The Cooperative Research Centres Association (CRC Association) has urged government to pursue policy interventions that are shaped for Australia’s unique circumstances and strengths in its submission on the University Research Commercialisation consultation paper.
CRC Assocation CEO, Jane O’Dwyer, said that the Cooperative Research Centres Program (CRC Program) was an Australian success story.
“The first CRCs were established 30 years ago this year, and the program is highly respected internationally as an exemplar for fostering medium to long-term research collaboration between universities and industry. Successive reviews have found it to generate real benefit to Australia,” she said.
The CRC Program leverages government financing with co-investment from industry and universities. This return, on average, is three times the value of the Commonwealth’s contribution – a real economic benefit to Australia.
“We will have succeeded in research transformation when a greater proportion of Australian businesses are willing and able to take calculated risks by investing in R&D and collaboration with research institutions as a core activity. This requires exposure to and trust with research institutions.”
“Cooperative Research Centres address this challenge by exposing companies to the research sector in a structured way that de-risks investment and fosters the development of long-term collaborative relationships that go beyond the innovations that emerge from the program. It is striking the number of very long-term collaborative partnerships between universities and industry trace their genesis back to a CRC.
“We urge government to build upon success by enhancing the CRC program, and ensuring that any new scheme compliments or builds upon that success and learnings, rather than risk dissipating or losing the momentum and capacity it has created.”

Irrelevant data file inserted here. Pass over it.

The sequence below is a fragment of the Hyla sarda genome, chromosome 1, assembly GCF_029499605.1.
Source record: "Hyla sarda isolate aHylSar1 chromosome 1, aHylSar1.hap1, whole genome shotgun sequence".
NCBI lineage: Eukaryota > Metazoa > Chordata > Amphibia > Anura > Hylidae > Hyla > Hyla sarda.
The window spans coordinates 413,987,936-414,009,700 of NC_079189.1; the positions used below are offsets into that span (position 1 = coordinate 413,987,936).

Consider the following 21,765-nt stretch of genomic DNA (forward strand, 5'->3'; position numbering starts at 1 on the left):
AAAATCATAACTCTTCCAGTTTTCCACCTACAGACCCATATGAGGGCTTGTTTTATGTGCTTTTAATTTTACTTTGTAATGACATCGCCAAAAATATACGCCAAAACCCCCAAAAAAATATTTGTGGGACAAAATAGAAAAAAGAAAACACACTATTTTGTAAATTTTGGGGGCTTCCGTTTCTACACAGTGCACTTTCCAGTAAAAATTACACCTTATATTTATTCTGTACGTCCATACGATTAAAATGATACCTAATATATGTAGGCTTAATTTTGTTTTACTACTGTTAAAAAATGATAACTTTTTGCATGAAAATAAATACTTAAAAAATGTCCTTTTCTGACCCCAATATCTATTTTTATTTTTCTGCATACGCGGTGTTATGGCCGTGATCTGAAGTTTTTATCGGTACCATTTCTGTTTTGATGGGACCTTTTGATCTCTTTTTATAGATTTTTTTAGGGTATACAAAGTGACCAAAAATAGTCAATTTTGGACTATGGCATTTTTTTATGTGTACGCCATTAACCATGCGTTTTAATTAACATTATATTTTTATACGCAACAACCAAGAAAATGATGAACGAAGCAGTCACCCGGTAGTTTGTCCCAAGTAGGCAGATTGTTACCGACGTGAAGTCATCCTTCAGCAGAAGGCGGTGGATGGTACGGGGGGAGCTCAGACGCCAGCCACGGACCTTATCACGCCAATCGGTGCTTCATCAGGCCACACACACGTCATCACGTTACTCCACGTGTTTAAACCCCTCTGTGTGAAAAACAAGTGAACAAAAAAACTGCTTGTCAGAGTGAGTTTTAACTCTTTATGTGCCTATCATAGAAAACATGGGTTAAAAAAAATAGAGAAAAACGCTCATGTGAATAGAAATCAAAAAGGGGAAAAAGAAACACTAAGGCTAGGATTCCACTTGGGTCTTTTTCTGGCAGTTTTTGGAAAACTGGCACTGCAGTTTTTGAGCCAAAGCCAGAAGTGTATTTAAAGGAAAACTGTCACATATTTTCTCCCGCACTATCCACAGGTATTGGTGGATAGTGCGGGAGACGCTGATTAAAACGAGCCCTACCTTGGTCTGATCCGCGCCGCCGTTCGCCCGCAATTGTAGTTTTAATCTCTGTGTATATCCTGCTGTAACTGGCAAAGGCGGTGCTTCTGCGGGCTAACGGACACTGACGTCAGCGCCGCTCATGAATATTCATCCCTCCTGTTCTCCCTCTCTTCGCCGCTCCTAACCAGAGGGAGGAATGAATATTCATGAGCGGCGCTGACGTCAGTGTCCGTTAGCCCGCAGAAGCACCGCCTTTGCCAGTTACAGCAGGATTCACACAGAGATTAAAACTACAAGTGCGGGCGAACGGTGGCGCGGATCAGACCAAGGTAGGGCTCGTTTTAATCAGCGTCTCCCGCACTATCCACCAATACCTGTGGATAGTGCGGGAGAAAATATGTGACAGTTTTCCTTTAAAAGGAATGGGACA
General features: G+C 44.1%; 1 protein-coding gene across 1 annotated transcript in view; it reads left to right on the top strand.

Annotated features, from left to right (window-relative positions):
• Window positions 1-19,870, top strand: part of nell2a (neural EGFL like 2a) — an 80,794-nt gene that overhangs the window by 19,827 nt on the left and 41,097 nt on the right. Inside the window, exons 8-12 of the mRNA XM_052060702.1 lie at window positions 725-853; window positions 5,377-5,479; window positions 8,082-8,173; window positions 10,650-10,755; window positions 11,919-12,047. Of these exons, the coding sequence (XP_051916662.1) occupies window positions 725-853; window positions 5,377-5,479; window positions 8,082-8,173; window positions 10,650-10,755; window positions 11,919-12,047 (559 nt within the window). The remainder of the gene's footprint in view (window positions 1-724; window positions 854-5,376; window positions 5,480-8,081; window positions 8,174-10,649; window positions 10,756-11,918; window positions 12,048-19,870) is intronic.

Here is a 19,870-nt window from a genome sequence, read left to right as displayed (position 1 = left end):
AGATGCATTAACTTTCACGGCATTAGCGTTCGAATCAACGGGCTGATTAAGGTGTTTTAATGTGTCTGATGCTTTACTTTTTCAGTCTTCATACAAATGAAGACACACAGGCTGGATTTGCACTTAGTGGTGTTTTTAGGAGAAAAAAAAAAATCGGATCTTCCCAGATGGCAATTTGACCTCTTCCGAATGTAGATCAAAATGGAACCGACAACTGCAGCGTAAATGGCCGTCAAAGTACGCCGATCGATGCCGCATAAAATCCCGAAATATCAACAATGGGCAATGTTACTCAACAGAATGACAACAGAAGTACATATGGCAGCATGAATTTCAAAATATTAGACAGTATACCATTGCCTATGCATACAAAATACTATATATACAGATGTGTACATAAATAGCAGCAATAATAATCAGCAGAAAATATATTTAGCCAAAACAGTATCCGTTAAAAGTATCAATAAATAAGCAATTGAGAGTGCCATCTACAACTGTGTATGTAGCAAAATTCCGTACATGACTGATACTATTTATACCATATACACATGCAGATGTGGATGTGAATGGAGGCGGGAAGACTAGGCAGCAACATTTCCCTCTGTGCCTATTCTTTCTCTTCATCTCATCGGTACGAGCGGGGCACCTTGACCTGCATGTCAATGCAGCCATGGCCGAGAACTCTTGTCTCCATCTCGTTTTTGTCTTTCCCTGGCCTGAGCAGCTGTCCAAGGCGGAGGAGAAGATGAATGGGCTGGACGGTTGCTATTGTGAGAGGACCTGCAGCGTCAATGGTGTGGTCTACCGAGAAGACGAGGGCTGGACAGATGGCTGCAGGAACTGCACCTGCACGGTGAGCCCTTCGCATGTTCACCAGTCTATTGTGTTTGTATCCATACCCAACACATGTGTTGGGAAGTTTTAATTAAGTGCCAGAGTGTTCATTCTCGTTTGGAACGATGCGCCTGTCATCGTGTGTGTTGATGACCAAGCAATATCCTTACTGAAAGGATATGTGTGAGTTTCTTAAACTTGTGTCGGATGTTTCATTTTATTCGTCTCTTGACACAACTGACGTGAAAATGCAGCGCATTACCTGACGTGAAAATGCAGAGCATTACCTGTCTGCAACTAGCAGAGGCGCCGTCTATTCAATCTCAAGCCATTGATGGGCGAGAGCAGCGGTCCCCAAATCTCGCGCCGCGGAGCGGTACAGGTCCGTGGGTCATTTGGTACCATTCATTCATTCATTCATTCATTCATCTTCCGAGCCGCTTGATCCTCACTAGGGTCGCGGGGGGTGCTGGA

In the response, the CRC Association has recommended the following:
- Ensure adequate funding for fundamental research
A robust system for supporting fundamental research is the bedrock upon which an innovative economy is built. Continuing to fund it at a sufficient level is vital to Australia’s global competitiveness and ensures a pipeline for future applied research.
- Build scale for collaborative research by scaling the CRC Program
The CRC program does not operate on the scale of programs overseas. We propose scaling that impact by boosting the program and putting in place flexible pathways for post-CRC innovation.
- Draw upon the success and experience of CRC participants
Establish a Commercialisation Fellows Program, drawing upon the more than 4000 people who have completed PhDs and Postdoctoral studies in a CRC, which would help to develop these skills and increase the importance of this kind of position.
- Ensure a mixture of mission-driven and serendipitous discovery
The development of Missions or other clearly set research priorities is welcomed, if itis balanced with support for serendipitous discovery and capacity for step-change rather than incremental change.
- Incentivise collaboration with a commercial focus
While the discussion paper proposes incentivising industry through a new Scheme, we would propose that the R&D Tax Incentive (R&DTI) be revisited as an incentive for industry both to invest in collaborative research, and in industrial PhD programs and employment.
- Create innovation and collaborative capacity through the development of industrial PhD programs
Investment in Industrial PhDs puts industry at the heart of the Government’s scientific agenda. We support the creation of a PhD program that requires candidates to spend the majority of their PhD undertaking research for an industrial organisation partnered with their university.
The CRC Association represents CRCs, universities, post-CRC entities and companies, CRC-Ps and related businesses. Its members are a lynchpin in the Australian innovation system. They are focused on creating new value in our economy for the benefit of all Australians and represent an estimated $4 billion in collective investment in innovation and commercialisation between industry, universities and other research institutions, and the Australian Government.
The Cooperative Research Centres Association submission can be found here
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